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Science at CERN

Applications now open for funding towards partnership trips to CERN in 2022/23.

Published: 18 May 2022

The Ogden Trust offers funding to secondary schools in the School Partnerships programme to support the cost of a trip to CERN for students who otherwise would not be able to participate.

Currently, CERN is accepting bookings for visits taking place from September 2022. With this in mind, the Trust has now opened applications for its latest round of funding (closing on Friday 8 July) which can be used for trips being planned for the forthcoming academic year (2022/23).

Please be aware that COVID protocols for entering Switzerland and CERN are still in place, and these may change over time. It is your responsibility to fully consider and understand these requirements before planning a trip; an award of funding is not a reflection of a school’s ability to meet the requirements. Please click the link to read about the COVID-19 protocol.

Please also be aware that at the time of opening this application call, CERN are currently accepting bookings for visits taking place from September 2022. 

Please visit our CERN trip funding page for more information on eligibility for funding and how to apply.

“The Trust wants to make sure that inspirational educational experiences are available to students, regardless of their background or financial situation,” explains Programme Manager, Paul Sapple. “Funding for visits to CERN is now available so that schools can support pupils who might otherwise not be able to make the trip. The feedback that we get suggests that these visits really ignite the love of science for the students and their teachers as well as providing new experiences and opportunities.”

“School visits to CERN in the past two years have not been possible, and we fully appreciate that schools may still not be considering visits of this nature at the moment,” says Paul. “However, we wanted the opportunity to be available should any partnership schools want to apply. Visits to CERN will hopefully be possible from September 2022 and this round of funding is for trips in the forthcoming academic year.”

An image from CERN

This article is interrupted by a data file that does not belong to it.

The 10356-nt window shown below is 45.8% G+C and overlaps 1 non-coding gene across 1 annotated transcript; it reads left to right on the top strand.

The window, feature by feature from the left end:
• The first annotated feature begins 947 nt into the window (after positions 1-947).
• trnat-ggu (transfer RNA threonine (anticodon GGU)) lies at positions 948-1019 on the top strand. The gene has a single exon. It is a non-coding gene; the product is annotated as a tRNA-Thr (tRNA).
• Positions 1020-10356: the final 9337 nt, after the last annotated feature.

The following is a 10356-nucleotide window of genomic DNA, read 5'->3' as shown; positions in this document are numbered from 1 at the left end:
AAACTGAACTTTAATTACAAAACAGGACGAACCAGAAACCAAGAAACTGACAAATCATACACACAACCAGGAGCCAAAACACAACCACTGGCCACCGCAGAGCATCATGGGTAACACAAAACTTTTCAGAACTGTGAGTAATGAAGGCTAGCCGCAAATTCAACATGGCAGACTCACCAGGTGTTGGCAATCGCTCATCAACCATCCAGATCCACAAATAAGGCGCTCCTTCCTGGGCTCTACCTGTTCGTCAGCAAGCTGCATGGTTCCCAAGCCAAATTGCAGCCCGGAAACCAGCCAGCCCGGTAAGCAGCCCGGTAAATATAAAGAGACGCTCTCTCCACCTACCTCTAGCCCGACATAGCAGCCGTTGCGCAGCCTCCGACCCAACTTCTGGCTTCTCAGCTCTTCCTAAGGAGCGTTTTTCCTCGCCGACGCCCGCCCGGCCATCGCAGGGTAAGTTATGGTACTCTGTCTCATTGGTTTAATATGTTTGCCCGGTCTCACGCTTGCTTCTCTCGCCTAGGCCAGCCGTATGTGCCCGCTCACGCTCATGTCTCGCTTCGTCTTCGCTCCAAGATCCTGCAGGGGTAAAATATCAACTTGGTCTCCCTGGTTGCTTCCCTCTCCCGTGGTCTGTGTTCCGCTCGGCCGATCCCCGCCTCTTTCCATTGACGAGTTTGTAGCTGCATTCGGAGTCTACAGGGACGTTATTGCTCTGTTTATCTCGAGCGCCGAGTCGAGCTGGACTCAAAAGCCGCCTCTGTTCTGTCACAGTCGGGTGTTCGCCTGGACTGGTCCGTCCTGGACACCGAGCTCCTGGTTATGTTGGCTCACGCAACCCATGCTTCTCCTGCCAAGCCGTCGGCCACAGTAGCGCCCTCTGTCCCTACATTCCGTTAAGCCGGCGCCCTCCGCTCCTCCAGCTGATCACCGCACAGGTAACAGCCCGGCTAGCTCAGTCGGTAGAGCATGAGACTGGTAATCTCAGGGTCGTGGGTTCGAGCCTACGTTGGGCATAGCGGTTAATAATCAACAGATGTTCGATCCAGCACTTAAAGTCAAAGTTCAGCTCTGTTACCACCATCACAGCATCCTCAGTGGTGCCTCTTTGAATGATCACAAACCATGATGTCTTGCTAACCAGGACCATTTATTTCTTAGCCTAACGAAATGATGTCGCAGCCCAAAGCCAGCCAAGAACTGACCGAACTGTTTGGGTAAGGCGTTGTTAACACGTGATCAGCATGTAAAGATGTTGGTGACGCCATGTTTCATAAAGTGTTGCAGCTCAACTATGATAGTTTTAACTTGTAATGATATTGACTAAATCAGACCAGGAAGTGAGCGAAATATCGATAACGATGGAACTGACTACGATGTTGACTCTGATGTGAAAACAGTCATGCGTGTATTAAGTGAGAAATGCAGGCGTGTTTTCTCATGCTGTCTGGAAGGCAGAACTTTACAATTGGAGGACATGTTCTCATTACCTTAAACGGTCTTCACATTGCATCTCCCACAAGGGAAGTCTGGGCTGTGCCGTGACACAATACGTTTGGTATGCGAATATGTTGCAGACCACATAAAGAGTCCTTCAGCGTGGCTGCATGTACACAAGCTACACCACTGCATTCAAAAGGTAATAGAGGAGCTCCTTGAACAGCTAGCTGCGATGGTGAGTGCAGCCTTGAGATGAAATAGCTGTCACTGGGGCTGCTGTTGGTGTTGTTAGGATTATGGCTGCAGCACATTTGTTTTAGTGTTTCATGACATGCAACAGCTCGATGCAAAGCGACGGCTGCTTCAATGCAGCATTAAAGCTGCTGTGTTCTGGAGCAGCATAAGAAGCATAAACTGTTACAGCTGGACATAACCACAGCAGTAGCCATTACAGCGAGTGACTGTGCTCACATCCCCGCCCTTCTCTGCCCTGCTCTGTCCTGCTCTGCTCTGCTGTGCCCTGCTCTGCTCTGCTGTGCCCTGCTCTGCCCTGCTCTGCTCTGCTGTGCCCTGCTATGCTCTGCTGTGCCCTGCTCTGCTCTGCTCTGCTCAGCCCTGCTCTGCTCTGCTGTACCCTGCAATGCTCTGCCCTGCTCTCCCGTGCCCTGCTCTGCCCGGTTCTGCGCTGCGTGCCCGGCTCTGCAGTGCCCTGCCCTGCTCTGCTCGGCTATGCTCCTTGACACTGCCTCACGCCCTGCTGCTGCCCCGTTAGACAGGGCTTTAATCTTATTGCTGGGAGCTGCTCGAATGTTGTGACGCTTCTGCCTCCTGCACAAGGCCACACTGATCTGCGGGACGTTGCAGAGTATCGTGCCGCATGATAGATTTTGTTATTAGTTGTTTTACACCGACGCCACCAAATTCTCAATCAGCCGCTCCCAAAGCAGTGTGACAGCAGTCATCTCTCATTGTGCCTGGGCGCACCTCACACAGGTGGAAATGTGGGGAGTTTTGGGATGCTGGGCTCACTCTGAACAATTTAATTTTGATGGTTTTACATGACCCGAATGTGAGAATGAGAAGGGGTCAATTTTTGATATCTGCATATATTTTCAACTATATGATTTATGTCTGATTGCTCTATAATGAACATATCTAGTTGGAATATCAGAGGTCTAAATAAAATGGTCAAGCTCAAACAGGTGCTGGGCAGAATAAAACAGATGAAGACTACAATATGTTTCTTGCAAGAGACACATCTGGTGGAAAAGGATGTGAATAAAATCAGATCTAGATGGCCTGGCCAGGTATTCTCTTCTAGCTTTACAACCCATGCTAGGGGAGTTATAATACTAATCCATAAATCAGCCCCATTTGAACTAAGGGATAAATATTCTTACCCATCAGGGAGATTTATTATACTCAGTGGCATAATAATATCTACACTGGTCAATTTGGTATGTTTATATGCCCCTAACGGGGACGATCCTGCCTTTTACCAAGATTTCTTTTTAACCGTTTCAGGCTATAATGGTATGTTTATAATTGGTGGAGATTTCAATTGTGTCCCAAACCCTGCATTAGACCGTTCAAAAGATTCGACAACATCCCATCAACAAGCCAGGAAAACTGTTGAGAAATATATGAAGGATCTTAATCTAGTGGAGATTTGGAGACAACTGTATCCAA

Credit: CERN

“I have made seven trips to CERN in total, across three different schools, over the last decade. Working in an inner-city school, with large PP numbers and in an area of low social mobility, this opportunity can literally be life-changing for students. First of all, to see a new City and culture far removed from their usual surroundings can be a suitable inspiration, but to then back it up with the experience of visiting CERN, staying on-site at CERN, eating breakfast lunch and dinner at CERN, buying a limited edition Christmas CERN Toblerone – it is worth all the effort a teacher has to make to organise such a trip.

“On my most recent trip, we tied in a visit to the science museum in Geneva, which has many excellent exhibits that relate to A2 physics – Volta’s first battery, first capacitor designs, astronomy, Coulomb’s apparatus, etc.

“In terms of the subject knowledge development, the students now have something tangible to use to relate topics such as magnetism, electric fields, gravitational fields, radioactivity, particle physics, energy, current electricity, materials science, astrophysics to their learning. And imperatively, so do I as a teacher.”
Dr Steve Essex, Sidney Stringer Academy. 

On trips to CERN, students learn about the astonishing particle physics research that is taking place as well as meeting some of the physicists who work at this awe-inspiring facility. Interactive museums give the students a great insight into the history and science of CERN.

Schools often include cultural excursions in Geneva too, with visits to the UN buildings, science museum and red cross museum often on their itinerary; a traditional fondue evening, has become something of a partnership tradition on CERN visits!

“As a physicist by training, the opportunity to visit a research facility such as CERN served to remind me why I have a passion for physics and renewed my enthusiasm for the subject. I hope that I may enthuse others with the same sense of awe that I feel when I teach physics, particularly ideas related to ‘Big Physics’.”
Joe Richardson, Energy Coast UTC

If you are unsure of your plans and wish to discuss future opportunities for CERN funding, please don’t hesitate to email Paul Sapple about your individual circumstances.

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